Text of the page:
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COVID-19 and Mental Health: The Elephant in the Room
We are beyond two months in a nationwide lockdown. We have covered every implication of this pandemic, the important and even the less important ones.
Ironically, it was also 'mental health' awareness month in May; and like for most mental states affecting health, we have chosen to keep quiet about the magnanimous impact of COVID-19 on human mind. Because it does not inflict visible pain, it is beyond the mediocre media's skill to capture it into pitiable images and craft it into attention-seeking stories and mostly, because it is not a commercially appealing story.
Mental Health Indicators - Data is Disheartening
An online study conducted on 662 healthy adults from across 25 states of India to perceive mental state amidst COVID-19, published recently in the Asian Journal of Psychiatry, indicated:
- 80 % of people were preoccupied with thoughts of COVID-19
- 37.8% individuals developed paranoia about acquiring COVID-19 infection
- 36.4 % individuals experienced distress related to social media
- 12.5% reported difficulties in sleep
- More than 80 % of participants perceived the need to receive mental healthcare support
Mental Health due to COVID-19 – more pervasive than the infection itself
The prevalence of anxiety, depression, insecurity, fear of unknown future and despair is much larger than COVID itself, because it affects both – the COVID-19 victims and the healthy, the rich and poor, the employees and employers, the patients and the healthcare providers.
Though we do not have published Indian data, it is learnt that the European Union (EU) states report 60% rise in emergency calls about domestic violence since COVID-19. This number is only likely to be higher in developing nation like ours.
Mental Health – Key Predictor of Success in Post COVID-19 Life
While the pandemic evolves, different stakeholders have different thoughts for life going forward in the post-COVID-19 era. Irrespective of the approach, right or wrong, largely subjective, and out of individual control, but each one pointing towards just "adaptability" as a way of life – a psyche which will be solely driven by a healthy frame of mind.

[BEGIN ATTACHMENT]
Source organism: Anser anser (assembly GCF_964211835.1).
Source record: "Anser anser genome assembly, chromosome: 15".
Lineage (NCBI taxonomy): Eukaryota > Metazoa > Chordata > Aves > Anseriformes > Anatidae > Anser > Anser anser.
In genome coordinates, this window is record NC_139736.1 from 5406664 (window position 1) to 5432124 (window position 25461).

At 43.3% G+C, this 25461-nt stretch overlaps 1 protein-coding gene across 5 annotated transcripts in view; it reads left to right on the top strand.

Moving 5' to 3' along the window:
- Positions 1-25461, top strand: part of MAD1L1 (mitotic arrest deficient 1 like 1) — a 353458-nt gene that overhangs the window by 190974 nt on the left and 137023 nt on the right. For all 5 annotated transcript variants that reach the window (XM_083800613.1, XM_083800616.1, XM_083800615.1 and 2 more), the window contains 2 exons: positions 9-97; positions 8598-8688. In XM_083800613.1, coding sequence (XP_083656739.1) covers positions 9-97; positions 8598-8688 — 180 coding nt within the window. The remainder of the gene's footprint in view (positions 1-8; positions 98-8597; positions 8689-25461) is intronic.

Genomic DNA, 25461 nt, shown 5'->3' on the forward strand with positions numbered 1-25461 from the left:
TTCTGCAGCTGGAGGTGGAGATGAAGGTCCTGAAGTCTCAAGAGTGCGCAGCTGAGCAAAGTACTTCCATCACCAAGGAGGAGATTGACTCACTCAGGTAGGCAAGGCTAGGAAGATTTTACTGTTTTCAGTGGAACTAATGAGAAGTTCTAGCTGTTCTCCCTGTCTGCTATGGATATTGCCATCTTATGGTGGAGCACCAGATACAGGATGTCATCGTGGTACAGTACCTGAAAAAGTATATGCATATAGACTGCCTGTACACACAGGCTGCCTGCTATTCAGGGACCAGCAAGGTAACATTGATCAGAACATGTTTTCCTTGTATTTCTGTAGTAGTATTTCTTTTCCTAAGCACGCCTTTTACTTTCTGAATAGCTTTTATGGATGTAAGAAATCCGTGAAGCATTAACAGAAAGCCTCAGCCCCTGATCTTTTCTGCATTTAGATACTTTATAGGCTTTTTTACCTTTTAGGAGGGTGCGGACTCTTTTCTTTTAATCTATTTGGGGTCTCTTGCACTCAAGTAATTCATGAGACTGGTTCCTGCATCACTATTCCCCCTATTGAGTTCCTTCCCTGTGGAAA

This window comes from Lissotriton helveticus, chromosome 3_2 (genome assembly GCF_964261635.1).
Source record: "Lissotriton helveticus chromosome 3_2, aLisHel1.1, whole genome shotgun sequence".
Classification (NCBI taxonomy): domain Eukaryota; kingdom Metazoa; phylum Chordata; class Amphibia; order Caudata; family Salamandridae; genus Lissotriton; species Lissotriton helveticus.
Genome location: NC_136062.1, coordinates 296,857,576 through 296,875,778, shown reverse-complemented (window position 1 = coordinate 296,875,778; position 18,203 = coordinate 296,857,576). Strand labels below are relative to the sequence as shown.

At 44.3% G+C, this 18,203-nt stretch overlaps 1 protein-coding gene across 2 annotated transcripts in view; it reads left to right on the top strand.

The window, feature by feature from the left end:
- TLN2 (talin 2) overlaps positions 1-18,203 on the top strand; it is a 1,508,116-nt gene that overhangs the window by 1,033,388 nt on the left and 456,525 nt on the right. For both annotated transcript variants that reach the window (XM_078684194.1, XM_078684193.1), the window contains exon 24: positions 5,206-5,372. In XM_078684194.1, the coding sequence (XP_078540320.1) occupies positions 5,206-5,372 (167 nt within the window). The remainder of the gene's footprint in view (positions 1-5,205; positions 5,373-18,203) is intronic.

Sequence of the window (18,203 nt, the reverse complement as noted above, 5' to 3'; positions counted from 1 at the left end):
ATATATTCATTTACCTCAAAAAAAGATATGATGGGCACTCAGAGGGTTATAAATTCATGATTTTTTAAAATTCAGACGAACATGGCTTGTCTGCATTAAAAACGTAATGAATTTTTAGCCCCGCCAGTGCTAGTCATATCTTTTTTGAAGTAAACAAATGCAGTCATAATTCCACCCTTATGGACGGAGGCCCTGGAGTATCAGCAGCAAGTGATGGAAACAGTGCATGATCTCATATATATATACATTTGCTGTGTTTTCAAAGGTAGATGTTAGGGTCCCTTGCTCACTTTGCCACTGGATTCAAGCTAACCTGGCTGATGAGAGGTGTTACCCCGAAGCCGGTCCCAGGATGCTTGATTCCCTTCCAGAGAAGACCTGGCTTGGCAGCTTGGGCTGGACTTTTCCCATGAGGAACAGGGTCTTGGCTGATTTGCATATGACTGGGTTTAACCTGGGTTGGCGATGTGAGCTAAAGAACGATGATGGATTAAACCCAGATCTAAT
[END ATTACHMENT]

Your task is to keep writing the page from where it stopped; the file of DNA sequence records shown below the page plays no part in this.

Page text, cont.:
As this month is also recognised as "Mental health" awareness month, we need to re-emphasize the key nutrients for mental health – we need courage as much we do carbohydrates, power of will as much proteins, good faith as vital as good fats and appropriate focus of vision and mission for our lives as much as vitamins and minerals.
We certainly will emerge more compassionate, grateful, and tenacious citizens as we look forward to welcoming and celebrating (the same things that we took for granted) life in the Post COVID era. Our enduring actions will inspire our forthcoming generations in gloomy times.
Stay safe, but equally important, stay positive. And yes, remember, Phir Se Muskurayega India!!
1. Deblina Roya et al, Study of knowledge, attitude, anxiety & perceived mental healthcare need in Indian population during COVID-19 pandemic, Asian Journal of Psychiatry 2020;51:1-7
2. Elisabeth Mahase, Covid-19: EU states report 60% rise in emergency calls about domestic violence, BMJ 2020;369:m1872 doi: 10.1136/bmj.m1872
Dr Jeegar Dattani is a guest columnist with Medical Dialogues. He is a healthcare industry professional, and his experience specializes in medico-marketing - strategic medical affairs, health communications, media, and medical training. He is a BHMS Medicine graduate and a PGDBM in general business management from Mumbai, India. He also holds a Professional Diploma in Medical Journalism from James Lind Institute, Singapore. He has certifications in Principles of Clinical Pharmacology (PCP), Digital Marketing and is also a trained voice-over artist.
Disclaimer: The views expressed in the above article are solely those of the author/agency in his/her private capacity and DO NOT represent the views of Medical Dialogues.